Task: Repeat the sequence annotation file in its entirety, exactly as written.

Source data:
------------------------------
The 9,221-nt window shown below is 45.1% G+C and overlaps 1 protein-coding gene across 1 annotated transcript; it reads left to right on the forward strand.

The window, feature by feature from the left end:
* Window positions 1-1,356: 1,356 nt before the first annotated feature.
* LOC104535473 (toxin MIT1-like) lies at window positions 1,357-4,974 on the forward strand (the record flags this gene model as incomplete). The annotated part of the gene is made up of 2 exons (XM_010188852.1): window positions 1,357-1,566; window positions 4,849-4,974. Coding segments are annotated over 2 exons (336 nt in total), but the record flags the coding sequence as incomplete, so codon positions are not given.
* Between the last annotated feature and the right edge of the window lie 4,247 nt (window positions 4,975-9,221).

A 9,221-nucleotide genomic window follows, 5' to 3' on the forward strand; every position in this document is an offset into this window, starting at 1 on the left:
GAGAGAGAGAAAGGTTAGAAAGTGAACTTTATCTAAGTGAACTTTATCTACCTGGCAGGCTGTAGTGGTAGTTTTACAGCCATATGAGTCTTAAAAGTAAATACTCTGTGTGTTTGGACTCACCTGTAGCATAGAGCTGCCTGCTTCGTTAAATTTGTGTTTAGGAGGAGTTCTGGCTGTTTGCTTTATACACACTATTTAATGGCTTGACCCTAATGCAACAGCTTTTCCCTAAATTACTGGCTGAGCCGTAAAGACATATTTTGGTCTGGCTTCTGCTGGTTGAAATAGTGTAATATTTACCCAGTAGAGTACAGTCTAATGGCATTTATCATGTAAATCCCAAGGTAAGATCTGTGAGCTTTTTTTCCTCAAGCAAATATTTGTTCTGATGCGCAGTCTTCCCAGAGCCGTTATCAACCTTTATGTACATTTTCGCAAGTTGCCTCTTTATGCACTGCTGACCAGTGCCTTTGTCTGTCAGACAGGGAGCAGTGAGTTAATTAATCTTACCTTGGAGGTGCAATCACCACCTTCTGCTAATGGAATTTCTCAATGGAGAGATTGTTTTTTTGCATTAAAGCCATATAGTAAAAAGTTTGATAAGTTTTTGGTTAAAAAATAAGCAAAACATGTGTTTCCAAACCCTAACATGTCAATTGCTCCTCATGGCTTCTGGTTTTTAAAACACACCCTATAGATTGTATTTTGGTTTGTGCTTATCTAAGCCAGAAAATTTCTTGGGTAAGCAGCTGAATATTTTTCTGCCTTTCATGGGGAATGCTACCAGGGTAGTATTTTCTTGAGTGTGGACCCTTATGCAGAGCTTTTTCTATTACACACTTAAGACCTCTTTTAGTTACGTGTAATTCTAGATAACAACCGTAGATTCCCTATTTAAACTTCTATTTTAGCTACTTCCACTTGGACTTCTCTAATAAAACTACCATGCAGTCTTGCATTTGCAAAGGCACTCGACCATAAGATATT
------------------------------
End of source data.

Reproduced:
The 9,221-nt window shown below is 45.1% G+C and overlaps 1 protein-coding gene across 1 annotated transcript; it reads left to right on the forward strand.

The window, feature by feature from the left end:
* Window positions 1-1,356: 1,356 nt before the first annotated feature.
* LOC104535473 (toxin MIT1-like) lies at window positions 1,357-4,974 on the forward strand (the record flags this gene model as incomplete). The annotated part of the gene is made up of 2 exons (XM_010188852.1): window positions 1,357-1,566; window positions 4,849-4,974. Coding segments are annotated over 2 exons (336 nt in total), but the record flags the coding sequence as incomplete, so codon positions are not given.
* Between the last annotated feature and the right edge of the window lie 4,247 nt (window positions 4,975-9,221).

A 9,221-nucleotide genomic window follows, 5' to 3' on the forward strand; every position in this document is an offset into this window, starting at 1 on the left:
GAGAGAGAGAAAGGTTAGAAAGTGAACTTTATCTAAGTGAACTTTATCTACCTGGCAGGCTGTAGTGGTAGTTTTACAGCCATATGAGTCTTAAAAGTAAATACTCTGTGTGTTTGGACTCACCTGTAGCATAGAGCTGCCTGCTTCGTTAAATTTGTGTTTAGGAGGAGTTCTGGCTGTTTGCTTTATACACACTATTTAATGGCTTGACCCTAATGCAACAGCTTTTCCCTAAATTACTGGCTGAGCCGTAAAGACATATTTTGGTCTGGCTTCTGCTGGTTGAAATAGTGTAATATTTACCCAGTAGAGTACAGTCTAATGGCATTTATCATGTAAATCCCAAGGTAAGATCTGTGAGCTTTTTTTCCTCAAGCAAATATTTGTTCTGATGCGCAGTCTTCCCAGAGCCGTTATCAACCTTTATGTACATTTTCGCAAGTTGCCTCTTTATGCACTGCTGACCAGTGCCTTTGTCTGTCAGACAGGGAGCAGTGAGTTAATTAATCTTACCTTGGAGGTGCAATCACCACCTTCTGCTAATGGAATTTCTCAATGGAGAGATTGTTTTTTTGCATTAAAGCCATATAGTAAAAAGTTTGATAAGTTTTTGGTTAAAAAATAAGCAAAACATGTGTTTCCAAACCCTAACATGTCAATTGCTCCTCATGGCTTCTGGTTTTTAAAACACACCCTATAGATTGTATTTTGGTTTGTGCTTATCTAAGCCAGAAAATTTCTTGGGTAAGCAGCTGAATATTTTTCTGCCTTTCATGGGGAATGCTACCAGGGTAGTATTTTCTTGAGTGTGGACCCTTATGCAGAGCTTTTTCTATTACACACTTAAGACCTCTTTTAGTTACGTGTAATTCTAGATAACAACCGTAGATTCCCTATTTAAACTTCTATTTTAGCTACTTCCACTTGGACTTCTCTAATAAAACTACCATGCAGTCTTGCATTTGCAAAGGCACTCGACCATAAGATATT